The Remarkable Pace of Technological Change

Posted by Bill Pollock on Nov 17, 2017 11:00:28 AM

IMG_1222.jpgI live in an underground house on a dirt road, three miles from pavement. A quarter mile down my road is a cemetery. About a hundred individuals are buried there, including soldiers who died in the civil war, and a woman named Thankful Reminton.  The abstract of deed for my property shows that two hundred years ago Thankful owned the property I own now.  Thankful died in 1889 at the age of 88.  She lived the last 35 years of her life as a widow and raised ten daughters and a son, many who predeceased her. She lived in an era that was different from ours and we may wonder how they were able to do what they did with so few of the modern inventions and current technology. 

We have seen remarkable developments in technology in our lifetime. Much of this has been focused on computers and the internet and cell phones and rapid changes in the way we communicate.  It seems like the pace of technological change has never been this fast before.  But let’s look back at the life of Thankful Reminton, the technology she may have had access to and the changes that took place in her lifetime. 

Thankful lived in Allegany County, in the southern tier of New York.  In the early 1800s, that part of New York State was more heavily developed than parts further north. It wasn’t until 1817 that Old Rochesterville was formed with a population of 700. For a period of time old Rochesterville was isolated.  Rochesterville and Allegany county were connected with the Genesee Valley Canal in 1841 allowing more cost effective and faster transport of goods. Soon after came the civil war. But after that came more rapid growth to the area.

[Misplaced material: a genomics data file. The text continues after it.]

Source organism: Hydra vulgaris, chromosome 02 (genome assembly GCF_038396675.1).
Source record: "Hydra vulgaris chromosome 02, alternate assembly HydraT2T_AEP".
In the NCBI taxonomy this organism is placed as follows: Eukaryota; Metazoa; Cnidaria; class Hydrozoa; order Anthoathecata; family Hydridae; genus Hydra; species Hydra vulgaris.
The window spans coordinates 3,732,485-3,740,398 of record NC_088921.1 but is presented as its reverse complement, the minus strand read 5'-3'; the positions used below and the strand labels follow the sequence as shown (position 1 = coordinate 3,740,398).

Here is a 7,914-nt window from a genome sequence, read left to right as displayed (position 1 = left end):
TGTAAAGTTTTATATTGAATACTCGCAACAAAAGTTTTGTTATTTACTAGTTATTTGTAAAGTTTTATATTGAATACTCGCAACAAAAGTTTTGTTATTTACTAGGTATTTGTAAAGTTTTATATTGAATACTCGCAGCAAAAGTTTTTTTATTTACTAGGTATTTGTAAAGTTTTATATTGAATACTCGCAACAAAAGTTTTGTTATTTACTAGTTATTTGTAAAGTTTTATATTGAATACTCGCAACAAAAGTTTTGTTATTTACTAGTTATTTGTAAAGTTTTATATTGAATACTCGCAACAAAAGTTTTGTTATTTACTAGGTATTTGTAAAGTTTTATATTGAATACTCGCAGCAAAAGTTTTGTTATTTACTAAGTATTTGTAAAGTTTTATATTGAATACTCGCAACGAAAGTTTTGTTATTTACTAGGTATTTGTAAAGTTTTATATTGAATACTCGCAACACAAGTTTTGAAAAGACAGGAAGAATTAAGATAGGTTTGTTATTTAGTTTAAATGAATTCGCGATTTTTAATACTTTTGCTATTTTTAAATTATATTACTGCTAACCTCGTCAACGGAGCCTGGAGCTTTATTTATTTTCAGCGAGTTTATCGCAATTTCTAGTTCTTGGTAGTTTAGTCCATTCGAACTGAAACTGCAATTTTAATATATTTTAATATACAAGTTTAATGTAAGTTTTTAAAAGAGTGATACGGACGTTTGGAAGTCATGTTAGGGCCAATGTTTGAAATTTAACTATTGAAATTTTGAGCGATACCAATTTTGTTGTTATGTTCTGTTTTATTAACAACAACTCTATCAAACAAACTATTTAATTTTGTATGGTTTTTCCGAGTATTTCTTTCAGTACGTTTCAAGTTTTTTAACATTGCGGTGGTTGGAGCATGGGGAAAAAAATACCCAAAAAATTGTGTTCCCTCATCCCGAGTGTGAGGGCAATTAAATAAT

Thankful was born in 1801. There were no matches, no electricity and very few amenities for living. But things began to change rapidly during her lifetime. In 1804 the first gas lamp was patented. In 1814 the first steam locomotive was designed. In 1829 the typewriter was invented, followed by the sewing machine a year later. And in 1837, Samuel Morse invented the telegraph and Morse Code. In 1855, Singer invented the sewing machine and 1858 Hamilton Smith invented the rotary washing machine. In 1862 Gatling invented the machine gun and Alexander Parkes made the first plastic. In 1873 barbed wire arrived. 1876 brought Alexander Graham Bell’s patent of the telephone and Thomas Edison’s phonograph. And in 1880 was the introduction of the first toilet paper. In 1884 George Eastman patented paper-strip photography. Before Thankful died in 1888 there was the first gas powered automobile, pneumatic tires, AC motors, transformers, the dishwasher, radar, paper drinking straws and Coca Cola. The stage was set for the industrial revolution that was the 20th century. During that time came many more changes we now take for granted. 

There is no doubt that technology is advancing rapidly. But since the founding of the United States this country has been a cauldron of invention and technological change. Two hundred years from now people may look back at our lifetimes and marvel at the changes that took place while we lived. 

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